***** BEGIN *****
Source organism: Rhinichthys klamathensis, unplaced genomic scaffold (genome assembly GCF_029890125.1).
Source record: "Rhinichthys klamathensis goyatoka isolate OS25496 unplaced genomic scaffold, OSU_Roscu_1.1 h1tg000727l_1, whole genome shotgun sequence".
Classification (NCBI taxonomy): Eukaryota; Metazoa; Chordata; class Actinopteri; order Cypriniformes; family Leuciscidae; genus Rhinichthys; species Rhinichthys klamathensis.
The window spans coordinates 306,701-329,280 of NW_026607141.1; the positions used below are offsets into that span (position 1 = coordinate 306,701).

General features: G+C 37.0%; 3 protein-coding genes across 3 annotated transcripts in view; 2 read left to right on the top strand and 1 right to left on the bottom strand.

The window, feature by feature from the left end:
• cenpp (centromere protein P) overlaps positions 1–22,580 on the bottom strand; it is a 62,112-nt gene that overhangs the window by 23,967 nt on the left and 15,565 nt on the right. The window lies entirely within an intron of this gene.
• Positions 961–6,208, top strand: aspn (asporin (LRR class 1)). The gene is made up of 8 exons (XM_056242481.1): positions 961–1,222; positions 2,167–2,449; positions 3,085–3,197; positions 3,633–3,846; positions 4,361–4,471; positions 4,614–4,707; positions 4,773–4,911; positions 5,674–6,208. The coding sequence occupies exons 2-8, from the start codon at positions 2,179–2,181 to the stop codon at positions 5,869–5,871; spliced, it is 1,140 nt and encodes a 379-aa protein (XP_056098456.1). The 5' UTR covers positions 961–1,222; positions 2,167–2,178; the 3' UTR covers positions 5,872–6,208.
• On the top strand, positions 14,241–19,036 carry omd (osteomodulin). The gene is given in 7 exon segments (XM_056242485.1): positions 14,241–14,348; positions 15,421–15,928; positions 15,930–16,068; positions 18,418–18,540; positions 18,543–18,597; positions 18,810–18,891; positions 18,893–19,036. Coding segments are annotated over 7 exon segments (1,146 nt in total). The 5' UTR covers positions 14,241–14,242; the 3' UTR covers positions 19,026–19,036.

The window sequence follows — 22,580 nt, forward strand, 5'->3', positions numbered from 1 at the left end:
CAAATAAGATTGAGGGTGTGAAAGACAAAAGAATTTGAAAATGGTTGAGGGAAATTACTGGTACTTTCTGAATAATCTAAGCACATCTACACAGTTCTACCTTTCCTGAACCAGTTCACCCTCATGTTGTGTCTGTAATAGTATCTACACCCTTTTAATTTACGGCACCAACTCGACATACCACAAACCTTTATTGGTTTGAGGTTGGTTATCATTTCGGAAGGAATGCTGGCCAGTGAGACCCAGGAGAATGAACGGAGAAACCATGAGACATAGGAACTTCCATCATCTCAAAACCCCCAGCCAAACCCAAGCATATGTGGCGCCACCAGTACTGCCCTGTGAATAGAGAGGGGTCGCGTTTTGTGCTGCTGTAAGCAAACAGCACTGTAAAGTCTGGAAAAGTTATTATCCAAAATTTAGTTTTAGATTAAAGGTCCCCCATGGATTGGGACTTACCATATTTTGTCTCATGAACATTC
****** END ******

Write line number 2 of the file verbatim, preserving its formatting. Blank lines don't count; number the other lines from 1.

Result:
Source record: "Rhinichthys klamathensis goyatoka isolate OS25496 unplaced genomic scaffold, OSU_Roscu_1.1 h1tg000727l_1, whole genome shotgun sequence".